For joint winner Andre Rumble, the overall competition was a good experience.

“Overall, the competition was a good experience. It required a lot of hard work, patience, refinement and time management to produce quality work. Winning the competition was a humbling experience. I appreciate being recognised for the work that I put into the research. Also, sharing the stage with a fellow investments enthusiast was a memorable experience.”

The 27-year-old CFA Level 3 candidate advises upcoming aspirants of the competition to give of their best. “It is as much a learning experience as it is one to showcase your knowledge and experience. Also, it is a great platform for persons looking to enter the financial industry and further their career. It is a great opportunity to connect with like-minded persons as well.”


Marlene Street-Forrest, managing director of the JSE, was happy with the outcome of this year’s competition.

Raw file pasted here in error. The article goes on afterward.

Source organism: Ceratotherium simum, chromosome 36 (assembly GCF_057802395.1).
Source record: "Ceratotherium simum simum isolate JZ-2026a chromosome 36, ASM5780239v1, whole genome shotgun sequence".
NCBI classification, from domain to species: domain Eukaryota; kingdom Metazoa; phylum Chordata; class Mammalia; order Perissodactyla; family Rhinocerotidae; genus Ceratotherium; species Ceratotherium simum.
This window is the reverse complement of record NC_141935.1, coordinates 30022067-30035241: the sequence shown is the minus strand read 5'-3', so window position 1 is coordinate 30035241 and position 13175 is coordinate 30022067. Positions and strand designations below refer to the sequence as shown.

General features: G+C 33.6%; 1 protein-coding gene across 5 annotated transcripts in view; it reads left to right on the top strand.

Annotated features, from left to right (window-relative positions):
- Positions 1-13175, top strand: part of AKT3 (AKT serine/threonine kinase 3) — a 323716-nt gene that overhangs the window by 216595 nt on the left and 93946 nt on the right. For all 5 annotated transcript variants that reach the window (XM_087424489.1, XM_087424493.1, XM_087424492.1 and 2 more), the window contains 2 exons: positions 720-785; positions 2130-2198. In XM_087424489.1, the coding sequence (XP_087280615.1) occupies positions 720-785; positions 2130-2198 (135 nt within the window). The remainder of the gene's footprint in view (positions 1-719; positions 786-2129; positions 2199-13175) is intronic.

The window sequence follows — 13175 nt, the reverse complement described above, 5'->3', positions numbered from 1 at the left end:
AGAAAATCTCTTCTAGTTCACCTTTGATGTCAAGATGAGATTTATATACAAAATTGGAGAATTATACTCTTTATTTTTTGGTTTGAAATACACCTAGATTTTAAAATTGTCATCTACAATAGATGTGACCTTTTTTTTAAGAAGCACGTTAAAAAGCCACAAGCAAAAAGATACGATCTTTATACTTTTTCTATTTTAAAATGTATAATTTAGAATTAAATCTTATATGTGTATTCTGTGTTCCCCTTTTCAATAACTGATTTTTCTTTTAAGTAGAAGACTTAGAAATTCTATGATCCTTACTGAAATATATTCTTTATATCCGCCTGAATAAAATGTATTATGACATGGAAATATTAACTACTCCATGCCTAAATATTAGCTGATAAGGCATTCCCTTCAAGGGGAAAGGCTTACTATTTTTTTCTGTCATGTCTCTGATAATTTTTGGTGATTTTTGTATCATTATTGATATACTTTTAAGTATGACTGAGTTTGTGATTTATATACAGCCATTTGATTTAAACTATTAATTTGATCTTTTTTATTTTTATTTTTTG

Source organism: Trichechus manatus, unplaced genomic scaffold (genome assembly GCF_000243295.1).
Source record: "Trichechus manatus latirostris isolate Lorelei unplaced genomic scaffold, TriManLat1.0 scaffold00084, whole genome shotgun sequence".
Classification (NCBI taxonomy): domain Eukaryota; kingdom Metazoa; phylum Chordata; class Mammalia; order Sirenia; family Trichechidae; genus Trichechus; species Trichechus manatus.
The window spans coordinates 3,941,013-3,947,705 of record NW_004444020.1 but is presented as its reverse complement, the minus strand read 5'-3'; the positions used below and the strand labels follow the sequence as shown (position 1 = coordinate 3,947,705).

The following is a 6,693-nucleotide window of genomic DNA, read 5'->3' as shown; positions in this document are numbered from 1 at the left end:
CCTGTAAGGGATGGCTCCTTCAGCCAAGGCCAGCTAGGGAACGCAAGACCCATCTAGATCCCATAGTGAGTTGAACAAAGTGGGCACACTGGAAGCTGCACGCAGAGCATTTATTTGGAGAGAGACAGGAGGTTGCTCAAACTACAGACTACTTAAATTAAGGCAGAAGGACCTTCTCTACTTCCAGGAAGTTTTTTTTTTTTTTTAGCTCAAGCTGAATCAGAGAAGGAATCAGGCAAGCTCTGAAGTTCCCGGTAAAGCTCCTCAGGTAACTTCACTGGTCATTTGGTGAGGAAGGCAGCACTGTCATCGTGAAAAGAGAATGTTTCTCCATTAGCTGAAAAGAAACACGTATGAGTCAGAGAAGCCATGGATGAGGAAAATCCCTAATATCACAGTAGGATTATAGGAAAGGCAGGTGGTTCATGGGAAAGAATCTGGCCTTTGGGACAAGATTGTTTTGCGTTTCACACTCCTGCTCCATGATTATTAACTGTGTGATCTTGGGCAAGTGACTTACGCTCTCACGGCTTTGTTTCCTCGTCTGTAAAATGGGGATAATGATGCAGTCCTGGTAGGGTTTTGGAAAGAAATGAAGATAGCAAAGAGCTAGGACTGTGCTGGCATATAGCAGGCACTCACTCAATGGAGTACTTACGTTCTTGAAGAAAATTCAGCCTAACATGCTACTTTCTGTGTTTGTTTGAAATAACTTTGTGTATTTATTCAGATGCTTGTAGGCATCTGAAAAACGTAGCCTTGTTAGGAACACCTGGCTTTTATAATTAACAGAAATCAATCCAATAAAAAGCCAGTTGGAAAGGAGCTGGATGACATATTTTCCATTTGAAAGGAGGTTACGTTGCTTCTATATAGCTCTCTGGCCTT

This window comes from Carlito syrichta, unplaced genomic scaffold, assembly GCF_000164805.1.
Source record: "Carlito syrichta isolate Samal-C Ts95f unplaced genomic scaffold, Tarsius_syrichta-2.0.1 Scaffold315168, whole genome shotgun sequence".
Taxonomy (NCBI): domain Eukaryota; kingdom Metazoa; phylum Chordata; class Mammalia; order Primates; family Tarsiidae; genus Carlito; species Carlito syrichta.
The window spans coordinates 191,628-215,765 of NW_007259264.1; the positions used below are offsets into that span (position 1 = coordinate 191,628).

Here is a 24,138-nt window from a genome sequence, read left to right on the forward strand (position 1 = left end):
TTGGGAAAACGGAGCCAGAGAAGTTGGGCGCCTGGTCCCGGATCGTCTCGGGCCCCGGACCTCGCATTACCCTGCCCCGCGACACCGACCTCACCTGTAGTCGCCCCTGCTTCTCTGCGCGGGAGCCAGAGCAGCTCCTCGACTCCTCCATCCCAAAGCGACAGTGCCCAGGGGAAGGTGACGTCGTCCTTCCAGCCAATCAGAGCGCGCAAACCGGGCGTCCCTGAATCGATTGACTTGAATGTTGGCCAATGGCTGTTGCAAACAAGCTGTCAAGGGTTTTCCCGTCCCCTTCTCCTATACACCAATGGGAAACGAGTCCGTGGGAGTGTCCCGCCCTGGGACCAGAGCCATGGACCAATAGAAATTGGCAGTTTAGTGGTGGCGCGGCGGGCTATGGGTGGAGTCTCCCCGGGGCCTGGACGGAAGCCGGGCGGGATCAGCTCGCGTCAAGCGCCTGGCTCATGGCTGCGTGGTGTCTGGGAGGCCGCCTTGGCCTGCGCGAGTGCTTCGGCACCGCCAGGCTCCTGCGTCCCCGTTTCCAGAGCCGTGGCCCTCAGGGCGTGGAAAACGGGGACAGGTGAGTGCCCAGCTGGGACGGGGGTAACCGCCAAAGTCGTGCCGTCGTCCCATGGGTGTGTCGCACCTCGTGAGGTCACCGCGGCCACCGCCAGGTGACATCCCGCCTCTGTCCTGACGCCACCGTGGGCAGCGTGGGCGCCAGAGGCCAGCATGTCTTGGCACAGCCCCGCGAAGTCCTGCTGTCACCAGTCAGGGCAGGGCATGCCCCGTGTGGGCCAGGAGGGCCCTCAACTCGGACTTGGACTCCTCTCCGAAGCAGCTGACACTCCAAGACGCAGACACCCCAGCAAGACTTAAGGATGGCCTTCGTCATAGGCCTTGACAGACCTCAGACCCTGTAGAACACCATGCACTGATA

“This year’s competition was one with a difference,” Street-Forrest said. “I was extremely pleased that the competitors were made up of not only analysts who were working within their chosen profession, but the competition had entrants from the undergraduate level. It was even more surprising that a young undergraduate was able to win at the quarter-finals level with an impressive entry.”

“The market professional and undergraduate were well matched and the final match was keenly competed with each finalist displaying tenacity, grit and deep understanding of the subject matter. Definitely a pleasure to see the pitting of wits and how they dug deep. It was amazing that young Chad-Anthony Coke rose to the occasion. If ever a time I felt the investment in the competition was well spent, it was with this one, which shows the generational success and hope and sustainability for Jamaica’s Capital Markets.”